John and his brother James were business partners with brothers Peter and Andrew in fishing (Luke 5:10). Being business partners, you might also imagine that they had some social connections, as well. John and Andrew were both disciples of John the Baptist (John 1:35,40). When they heard John speak of Jesus as the Lamb of God, they followed the Lord and stayed with Him (John 1:36-39). Andrew, however, first found his brother Peter, to tell him that they had found the Christ (John 1:41).

After they had spent the day with the Lord, they must have returned back to their business because Jesus again finds them plying their trade with their father, Zebedee (Matt. 4:21). That day they were mending broken nets and getting them in order for the next excursion (Mark 1:19). How long this was after the initial time spent with the Lord is not known. But when Jesus calls John, he and James immediately leave their business and their father and follow Jesus (Matt. 4:22). Hired servants remained with their father to continue the business (Mark 1:20). Simon Peter and Andrew also followed the Lord that day (Mark 1:16-18). It was Peter who would later say, “We have forsaken all, and followed Thee” (Matt. 19:27).

But the family still communicated with their boys. Indeed, it seems that their mother was Salome, who, apparently was one of those women from Galilee, who followed and supported the Lord monetarily (Mark 15:40,41; Luke 8:1,2). She seems to be identified as the wife of Zebedee (cf. Matt. 27:56 and Mark 15:40). She was present at the crucifixion of Jesus (Mark 15:40), as was John (John 19:26). Salome was also apparently the sister of Mary, Jesus’ mother, which means that John was also a cousin of Jesus (John 19:25). How appropriate it would be then, for Jesus to entrust His own mother’s care to His cousin after He was gone (John 19:25-27). John was also well off enough financially to own his own house, to which he took Mary after the crucifixion (John 19:27).

John apparently had connections with the house of the high priest. Just what they were, we have no way of knowing but the un-named disciple–which is most likely John–was “known unto the high priest” (John 18:15,16). He was well enough known that he could speak to the door-keeper and have enough influence to get her to let Peter inside (John 18:16). John is equally familiar with the name of the servant of the high priest (John 18:10). His acquaintance with the high priest must have been from an earlier time, when there were no tensions between the authorities and Jesus. Further, it is not unusual that one of the apostles might know someone of import for one of the financial supporters of our Lord was Joanna, the wife of Chuza, Herod’s servant (Luke 8:1-3).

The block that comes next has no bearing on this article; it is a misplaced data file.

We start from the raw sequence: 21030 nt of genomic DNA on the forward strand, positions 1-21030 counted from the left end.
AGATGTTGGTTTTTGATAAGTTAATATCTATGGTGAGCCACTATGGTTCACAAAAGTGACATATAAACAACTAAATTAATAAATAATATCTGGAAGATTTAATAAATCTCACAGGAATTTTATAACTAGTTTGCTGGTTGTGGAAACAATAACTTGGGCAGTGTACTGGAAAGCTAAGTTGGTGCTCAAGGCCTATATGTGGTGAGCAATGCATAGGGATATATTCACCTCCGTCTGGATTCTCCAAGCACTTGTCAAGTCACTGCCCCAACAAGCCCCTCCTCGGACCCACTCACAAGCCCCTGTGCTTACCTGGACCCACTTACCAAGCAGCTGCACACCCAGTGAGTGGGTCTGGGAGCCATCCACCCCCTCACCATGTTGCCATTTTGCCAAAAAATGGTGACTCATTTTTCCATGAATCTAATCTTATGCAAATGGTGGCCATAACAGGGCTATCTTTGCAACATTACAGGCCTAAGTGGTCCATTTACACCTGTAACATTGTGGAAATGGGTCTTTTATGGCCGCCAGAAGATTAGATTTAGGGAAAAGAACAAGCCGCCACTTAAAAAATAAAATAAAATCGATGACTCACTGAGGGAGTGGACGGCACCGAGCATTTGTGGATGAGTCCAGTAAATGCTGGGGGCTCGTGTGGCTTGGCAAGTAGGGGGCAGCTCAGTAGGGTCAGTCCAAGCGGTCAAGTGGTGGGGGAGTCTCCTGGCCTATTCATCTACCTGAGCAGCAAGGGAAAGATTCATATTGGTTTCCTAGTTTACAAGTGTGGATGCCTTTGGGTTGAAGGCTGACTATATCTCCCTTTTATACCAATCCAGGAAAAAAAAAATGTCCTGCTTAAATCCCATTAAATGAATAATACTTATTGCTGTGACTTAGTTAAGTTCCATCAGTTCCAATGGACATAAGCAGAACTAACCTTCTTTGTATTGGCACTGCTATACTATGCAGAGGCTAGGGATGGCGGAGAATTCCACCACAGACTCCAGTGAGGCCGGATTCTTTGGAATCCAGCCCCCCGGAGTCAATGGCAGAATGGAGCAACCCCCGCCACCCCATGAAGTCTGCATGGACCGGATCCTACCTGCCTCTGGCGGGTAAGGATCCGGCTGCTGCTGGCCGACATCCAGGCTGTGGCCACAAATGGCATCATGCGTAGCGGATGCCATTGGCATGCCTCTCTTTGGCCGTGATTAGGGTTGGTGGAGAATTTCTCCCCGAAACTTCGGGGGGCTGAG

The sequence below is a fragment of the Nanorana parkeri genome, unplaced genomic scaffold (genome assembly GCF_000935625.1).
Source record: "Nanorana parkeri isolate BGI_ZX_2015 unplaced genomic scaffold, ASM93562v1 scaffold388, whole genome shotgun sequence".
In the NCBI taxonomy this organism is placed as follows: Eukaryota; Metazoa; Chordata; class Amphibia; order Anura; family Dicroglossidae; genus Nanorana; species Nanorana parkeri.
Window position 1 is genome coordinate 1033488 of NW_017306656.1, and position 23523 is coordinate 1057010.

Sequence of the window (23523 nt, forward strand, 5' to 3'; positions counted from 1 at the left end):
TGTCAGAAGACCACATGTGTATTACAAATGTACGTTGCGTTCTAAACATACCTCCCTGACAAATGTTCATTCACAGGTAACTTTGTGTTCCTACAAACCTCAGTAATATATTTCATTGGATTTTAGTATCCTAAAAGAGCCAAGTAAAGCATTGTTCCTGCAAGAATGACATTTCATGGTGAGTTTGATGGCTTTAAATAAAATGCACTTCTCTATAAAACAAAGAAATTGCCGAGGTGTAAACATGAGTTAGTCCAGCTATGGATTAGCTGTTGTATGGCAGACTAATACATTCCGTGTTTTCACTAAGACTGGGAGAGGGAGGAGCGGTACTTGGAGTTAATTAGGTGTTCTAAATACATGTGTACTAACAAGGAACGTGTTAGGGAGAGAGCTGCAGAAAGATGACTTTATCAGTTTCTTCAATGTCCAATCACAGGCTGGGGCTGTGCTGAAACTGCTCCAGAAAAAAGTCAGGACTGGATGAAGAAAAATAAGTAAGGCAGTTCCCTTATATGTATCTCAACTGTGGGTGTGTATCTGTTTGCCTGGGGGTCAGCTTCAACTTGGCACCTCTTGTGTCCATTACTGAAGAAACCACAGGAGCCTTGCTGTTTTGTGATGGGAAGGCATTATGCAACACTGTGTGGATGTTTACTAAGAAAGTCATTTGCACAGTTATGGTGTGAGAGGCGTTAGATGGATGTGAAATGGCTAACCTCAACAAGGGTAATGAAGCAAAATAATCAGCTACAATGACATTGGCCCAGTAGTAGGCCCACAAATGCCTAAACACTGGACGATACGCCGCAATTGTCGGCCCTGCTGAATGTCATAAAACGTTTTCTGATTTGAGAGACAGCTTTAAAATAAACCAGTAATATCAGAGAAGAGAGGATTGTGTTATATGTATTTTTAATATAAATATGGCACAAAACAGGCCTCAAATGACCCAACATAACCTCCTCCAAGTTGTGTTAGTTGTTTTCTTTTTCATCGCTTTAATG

John, along with Peter and James, formed a trio of disciples who are often grouped together. Peter, James and John were the only of His apostles He allowed to see the resurrection of Jairus’ daughter (Mark 5:38). These three were the only ones the Lord took with Him to witness His transfiguration (Matt. 17:1). They were likewise the ones whom Jesus wanted with Him during the most agonizing moments He would face before the cross. He commanded the rest of the apostles to sit in a place in Gethsemene while He went to pray, but He took with Him Peter, James and John (Matt. 26:37). He asked them, as a friend in need might ask, to “Watch with Me” (Matt. 26:38).

That Zebedee was willing to let his sons follow their cousin, and his wife was willing to support Jesus with their money, and that John and James were followers first of John the Baptist, then of Christ, that they had connections to the high priest suggests that they were a family of religious fervor. John showed that zeal when he and James called for fire on a Samaritan village because they would not receive Him (Luke 9:51-54). But Jesus rebuked them, saying, “Ye know not what manner of spirit ye are of. For the Son of Man is not come to destroy men’s lives, but to save them” (Luke 9:55,56).

John also rebuked those not following Jesus for casting out devils in the name of the Saviour (Luke 9:49), and his mother, evincing the same fiery spirit, sought a special place for her sons in the kingdom (Matt. 20:20-23). After word of the resurrection, John was the first to run to the empty tomb, pausing at the entrance while Peter followed and went in first (John 20:4-6). Even when writing his epistles, John showed this zeal in rebuking the error of men such as Diotrephes (III John 1:9,10) and those who would bid Godspeed to error (II John 9-11). In the early church, John and Peter are often associated together in the work of the Lord (cf. Acts 3:1; 4:13; 8:14). And yet John, the disciple whom Jesus loved, was of gentle enough spirit to lean on the Lord’s breast at supper (John 13:23).

As John stood on the island of Patmos, and looked out across the Aegean sea, perhaps his mind did race back through all the events of his long life. But his mind, through revelation, also looked forward to the tribulation through which the church for which he labored would pass (Rev. 1:9; 7:14, etc.) and ultimately to it’s glorious, heavenly triumph (Rev. 21, 22). The Lord no longer spoke to him in gentle tones, but now with the voice of a trumpet (Rev. 1:10,15). John would end the Apocalypse with the promise of Jesus “Surely I come quickly.” And John would plead “Even so, come, Lord Jesus” (Rev. 22:20).

Eric L. Padgett

TIMOTHY